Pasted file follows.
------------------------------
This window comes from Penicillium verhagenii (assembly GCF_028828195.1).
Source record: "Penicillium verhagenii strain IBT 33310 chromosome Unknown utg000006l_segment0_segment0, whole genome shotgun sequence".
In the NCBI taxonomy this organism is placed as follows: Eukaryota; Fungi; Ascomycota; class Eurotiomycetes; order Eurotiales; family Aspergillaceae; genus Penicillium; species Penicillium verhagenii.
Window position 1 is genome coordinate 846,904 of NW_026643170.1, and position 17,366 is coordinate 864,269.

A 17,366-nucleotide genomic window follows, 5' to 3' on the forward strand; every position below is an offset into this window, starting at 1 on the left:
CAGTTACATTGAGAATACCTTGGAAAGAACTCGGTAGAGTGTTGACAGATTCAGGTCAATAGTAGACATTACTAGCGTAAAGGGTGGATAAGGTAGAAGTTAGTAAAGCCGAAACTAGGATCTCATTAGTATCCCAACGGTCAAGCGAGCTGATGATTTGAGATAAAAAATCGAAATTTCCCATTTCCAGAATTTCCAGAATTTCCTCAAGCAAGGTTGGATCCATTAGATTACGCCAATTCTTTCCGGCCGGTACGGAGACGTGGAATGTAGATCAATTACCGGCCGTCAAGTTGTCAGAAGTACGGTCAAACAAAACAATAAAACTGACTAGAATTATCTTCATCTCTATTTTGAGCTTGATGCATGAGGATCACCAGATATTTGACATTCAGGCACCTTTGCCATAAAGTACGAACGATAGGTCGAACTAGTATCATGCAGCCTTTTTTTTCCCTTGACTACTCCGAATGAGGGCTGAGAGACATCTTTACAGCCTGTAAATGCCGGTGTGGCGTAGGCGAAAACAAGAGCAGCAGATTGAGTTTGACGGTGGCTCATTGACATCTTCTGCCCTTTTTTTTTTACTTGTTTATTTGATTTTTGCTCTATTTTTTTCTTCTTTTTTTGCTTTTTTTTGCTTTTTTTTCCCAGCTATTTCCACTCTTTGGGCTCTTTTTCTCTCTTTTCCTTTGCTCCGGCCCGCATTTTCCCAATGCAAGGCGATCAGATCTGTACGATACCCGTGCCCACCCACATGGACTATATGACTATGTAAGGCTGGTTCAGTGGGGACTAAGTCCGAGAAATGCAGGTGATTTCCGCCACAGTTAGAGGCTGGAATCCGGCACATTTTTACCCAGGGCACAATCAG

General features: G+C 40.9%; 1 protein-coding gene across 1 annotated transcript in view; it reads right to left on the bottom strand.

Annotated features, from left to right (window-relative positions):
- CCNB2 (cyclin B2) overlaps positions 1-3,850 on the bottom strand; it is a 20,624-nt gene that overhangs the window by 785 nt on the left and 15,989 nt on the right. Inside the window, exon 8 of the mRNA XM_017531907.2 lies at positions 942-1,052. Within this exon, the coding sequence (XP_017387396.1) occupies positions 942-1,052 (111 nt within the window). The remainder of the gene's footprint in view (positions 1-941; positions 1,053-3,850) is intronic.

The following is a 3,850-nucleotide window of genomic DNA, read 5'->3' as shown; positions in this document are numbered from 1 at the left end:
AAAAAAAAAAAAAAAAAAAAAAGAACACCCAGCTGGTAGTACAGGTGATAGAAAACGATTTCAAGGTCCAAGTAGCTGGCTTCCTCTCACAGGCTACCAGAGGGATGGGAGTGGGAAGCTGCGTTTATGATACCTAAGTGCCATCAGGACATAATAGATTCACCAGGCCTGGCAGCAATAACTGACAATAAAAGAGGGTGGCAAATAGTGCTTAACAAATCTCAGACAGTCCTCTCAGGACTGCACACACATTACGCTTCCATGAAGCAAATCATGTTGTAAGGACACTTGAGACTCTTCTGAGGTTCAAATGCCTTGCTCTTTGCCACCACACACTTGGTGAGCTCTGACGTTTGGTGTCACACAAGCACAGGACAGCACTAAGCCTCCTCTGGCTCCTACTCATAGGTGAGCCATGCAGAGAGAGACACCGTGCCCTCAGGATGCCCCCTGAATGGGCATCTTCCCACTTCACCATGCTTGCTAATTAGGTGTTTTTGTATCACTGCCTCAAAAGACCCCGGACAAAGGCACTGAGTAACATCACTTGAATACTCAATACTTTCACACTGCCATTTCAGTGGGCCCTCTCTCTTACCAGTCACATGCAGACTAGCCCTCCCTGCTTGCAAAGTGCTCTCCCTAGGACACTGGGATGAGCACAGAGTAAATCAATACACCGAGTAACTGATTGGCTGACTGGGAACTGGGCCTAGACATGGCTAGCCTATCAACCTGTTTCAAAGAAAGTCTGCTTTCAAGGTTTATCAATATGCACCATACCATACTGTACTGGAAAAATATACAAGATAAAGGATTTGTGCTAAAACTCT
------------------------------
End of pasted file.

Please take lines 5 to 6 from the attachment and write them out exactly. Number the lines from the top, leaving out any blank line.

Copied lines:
A 17,366-nucleotide genomic window follows, 5' to 3' on the forward strand; every position below is an offset into this window, starting at 1 on the left:
CAGTTACATTGAGAATACCTTGGAAAGAACTCGGTAGAGTGTTGACAGATTCAGGTCAATAGTAGACATTACTAGCGTAAAGGGTGGATAAGGTAGAAGTTAGTAAAGCCGAAACTAGGATCTCATTAGTATCCCAACGGTCAAGCGAGCTGATGATTTGAGATAAAAAATCGAAATTTCCCATTTCCAGAATTTCCAGAATTTCCTCAAGCAAGGTTGGATCCATTAGATTACGCCAATTCTTTCCGGCCGGTACGGAGACGTGGAATGTAGATCAATTACCGGCCGTCAAGTTGTCAGAAGTACGGTCAAACAAAACAATAAAACTGACTAGAATTATCTTCATCTCTATTTTGAGCTTGATGCATGAGGATCACCAGATATTTGACATTCAGGCACCTTTGCCATAAAGTACGAACGATAGGTCGAACTAGTATCATGCAGCCTTTTTTTTCCCTTGACTACTCCGAATGAGGGCTGAGAGACATCTTTACAGCCTGTAAATGCCGGTGTGGCGTAGGCGAAAACAAGAGCAGCAGATTGAGTTTGACGGTGGCTCATTGACATCTTCTGCCCTTTTTTTTTTACTTGTTTATTTGATTTTTGCTCTATTTTTTTCTTCTTTTTTTGCTTTTTTTTGCTTTTTTTTCCCAGCTATTTCCACTCTTTGGGCTCTTTTTCTCTCTTTTCCTTTGCTCCGGCCCGCATTTTCCCAATGCAAGGCGATCAGATCTGTACGATACCCGTGCCCACCCACATGGACTATATGACTATGTAAGGCTGGTTCAGTGGGGACTAAGTCCGAGAAATGCAGGTGATTTCCGCCACAGTTAGAGGCTGGAATCCGGCACATTTTTACCCAGGGCACAATCAG